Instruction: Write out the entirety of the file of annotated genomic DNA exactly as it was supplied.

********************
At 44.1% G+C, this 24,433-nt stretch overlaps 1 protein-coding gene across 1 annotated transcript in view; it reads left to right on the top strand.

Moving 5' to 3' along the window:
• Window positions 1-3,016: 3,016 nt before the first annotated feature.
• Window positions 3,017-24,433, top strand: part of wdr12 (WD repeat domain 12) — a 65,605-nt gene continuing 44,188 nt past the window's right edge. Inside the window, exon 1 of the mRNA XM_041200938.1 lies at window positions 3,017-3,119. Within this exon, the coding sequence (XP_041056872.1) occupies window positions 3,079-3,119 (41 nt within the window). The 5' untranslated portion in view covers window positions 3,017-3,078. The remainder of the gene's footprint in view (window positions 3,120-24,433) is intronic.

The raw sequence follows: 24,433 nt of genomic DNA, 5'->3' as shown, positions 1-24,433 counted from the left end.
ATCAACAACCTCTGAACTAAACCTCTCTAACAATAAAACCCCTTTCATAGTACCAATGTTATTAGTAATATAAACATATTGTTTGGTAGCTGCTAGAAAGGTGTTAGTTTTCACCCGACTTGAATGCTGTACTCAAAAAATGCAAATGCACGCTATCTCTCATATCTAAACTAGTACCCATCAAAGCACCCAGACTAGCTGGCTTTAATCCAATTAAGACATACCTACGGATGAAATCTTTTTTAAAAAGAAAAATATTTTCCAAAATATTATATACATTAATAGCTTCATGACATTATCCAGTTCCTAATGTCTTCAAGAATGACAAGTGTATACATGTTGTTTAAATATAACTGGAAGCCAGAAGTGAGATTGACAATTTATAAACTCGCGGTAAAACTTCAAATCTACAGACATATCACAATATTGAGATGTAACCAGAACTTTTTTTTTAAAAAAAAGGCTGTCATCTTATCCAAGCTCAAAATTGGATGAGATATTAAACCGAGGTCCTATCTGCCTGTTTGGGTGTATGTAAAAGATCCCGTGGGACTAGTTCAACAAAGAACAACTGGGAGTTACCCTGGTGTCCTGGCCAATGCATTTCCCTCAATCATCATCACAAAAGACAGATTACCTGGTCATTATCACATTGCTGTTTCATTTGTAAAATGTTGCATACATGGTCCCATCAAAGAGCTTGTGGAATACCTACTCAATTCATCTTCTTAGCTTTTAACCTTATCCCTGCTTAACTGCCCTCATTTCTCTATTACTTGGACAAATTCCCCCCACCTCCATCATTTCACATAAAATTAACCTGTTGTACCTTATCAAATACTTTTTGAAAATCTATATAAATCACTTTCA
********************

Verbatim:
At 44.1% G+C, this 24,433-nt stretch overlaps 1 protein-coding gene across 1 annotated transcript in view; it reads left to right on the top strand.

Moving 5' to 3' along the window:
• Window positions 1-3,016: 3,016 nt before the first annotated feature.
• Window positions 3,017-24,433, top strand: part of wdr12 (WD repeat domain 12) — a 65,605-nt gene continuing 44,188 nt past the window's right edge. Inside the window, exon 1 of the mRNA XM_041200938.1 lies at window positions 3,017-3,119. Within this exon, the coding sequence (XP_041056872.1) occupies window positions 3,079-3,119 (41 nt within the window). The 5' untranslated portion in view covers window positions 3,017-3,078. The remainder of the gene's footprint in view (window positions 3,120-24,433) is intronic.

The raw sequence follows: 24,433 nt of genomic DNA, 5'->3' as shown, positions 1-24,433 counted from the left end.
ATCAACAACCTCTGAACTAAACCTCTCTAACAATAAAACCCCTTTCATAGTACCAATGTTATTAGTAATATAAACATATTGTTTGGTAGCTGCTAGAAAGGTGTTAGTTTTCACCCGACTTGAATGCTGTACTCAAAAAATGCAAATGCACGCTATCTCTCATATCTAAACTAGTACCCATCAAAGCACCCAGACTAGCTGGCTTTAATCCAATTAAGACATACCTACGGATGAAATCTTTTTTAAAAAGAAAAATATTTTCCAAAATATTATATACATTAATAGCTTCATGACATTATCCAGTTCCTAATGTCTTCAAGAATGACAAGTGTATACATGTTGTTTAAATATAACTGGAAGCCAGAAGTGAGATTGACAATTTATAAACTCGCGGTAAAACTTCAAATCTACAGACATATCACAATATTGAGATGTAACCAGAACTTTTTTTTTAAAAAAAAGGCTGTCATCTTATCCAAGCTCAAAATTGGATGAGATATTAAACCGAGGTCCTATCTGCCTGTTTGGGTGTATGTAAAAGATCCCGTGGGACTAGTTCAACAAAGAACAACTGGGAGTTACCCTGGTGTCCTGGCCAATGCATTTCCCTCAATCATCATCACAAAAGACAGATTACCTGGTCATTATCACATTGCTGTTTCATTTGTAAAATGTTGCATACATGGTCCCATCAAAGAGCTTGTGGAATACCTACTCAATTCATCTTCTTAGCTTTTAACCTTATCCCTGCTTAACTGCCCTCATTTCTCTATTACTTGGACAAATTCCCCCCACCTCCATCATTTCACATAAAATTAACCTGTTGTACCTTATCAAATACTTTTTGAAAATCTATATAAATCACTTTCA